F1's currently-dominant team permitted its two drivers to engage in a classic scrap for victory in the Bahrain Grand Prix, in which they overtook each other several times before Hamilton took victory.
Mercedes received praise for not subjecting its drivers to team orders, beyond a vague instruction from race team chief Paddy Lowe not to take each other out.
But Wolff suggested the squad's policy would probably have to shift if more drivers started to become a threat to Rosberg and Hamilton, who have dominated thus far.
"Bahrain was particular because our package worked very well and we had quite a competitive advantage there, so it's easier to take a decision for the sake of racing because you know you're going to have quite a margin to the car in third place," Wolff explained.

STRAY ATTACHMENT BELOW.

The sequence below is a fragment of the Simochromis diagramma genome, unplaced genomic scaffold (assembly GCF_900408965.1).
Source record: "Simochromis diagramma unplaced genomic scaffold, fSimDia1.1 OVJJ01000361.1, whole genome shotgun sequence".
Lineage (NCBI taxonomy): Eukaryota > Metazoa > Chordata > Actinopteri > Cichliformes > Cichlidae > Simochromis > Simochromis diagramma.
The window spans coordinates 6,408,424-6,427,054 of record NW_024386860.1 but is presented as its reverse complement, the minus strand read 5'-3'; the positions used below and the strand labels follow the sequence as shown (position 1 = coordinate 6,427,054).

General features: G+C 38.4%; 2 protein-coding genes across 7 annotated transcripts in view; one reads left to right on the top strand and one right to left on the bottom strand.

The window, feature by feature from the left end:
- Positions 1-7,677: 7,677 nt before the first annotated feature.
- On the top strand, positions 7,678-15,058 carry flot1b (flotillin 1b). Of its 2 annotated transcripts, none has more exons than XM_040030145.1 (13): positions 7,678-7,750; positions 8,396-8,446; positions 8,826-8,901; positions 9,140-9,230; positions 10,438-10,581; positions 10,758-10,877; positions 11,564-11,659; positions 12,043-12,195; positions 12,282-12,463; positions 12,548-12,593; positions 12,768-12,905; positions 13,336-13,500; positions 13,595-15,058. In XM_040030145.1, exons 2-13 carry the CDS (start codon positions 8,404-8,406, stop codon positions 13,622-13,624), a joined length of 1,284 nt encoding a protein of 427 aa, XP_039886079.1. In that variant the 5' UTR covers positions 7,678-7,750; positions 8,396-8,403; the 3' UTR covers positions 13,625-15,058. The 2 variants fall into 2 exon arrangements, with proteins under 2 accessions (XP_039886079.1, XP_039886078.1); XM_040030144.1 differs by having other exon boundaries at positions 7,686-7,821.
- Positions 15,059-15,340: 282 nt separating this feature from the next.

"The more narrow that margin gets the more you have to look out for competitors, and our rule number one is that the team-mate is not enemy number one, the competition is, and there might be situations in the race when you have to consider that fact.
"You cannot [afford to] lose lots of time in a battle if you have your enemy right up your back."
Mercedes has now scored three straight one-two finishes, with Hamilton leading Rosberg home in Malaysia, Bahrain and China.
- Sports & Recreation
- Bahrain Grand Prix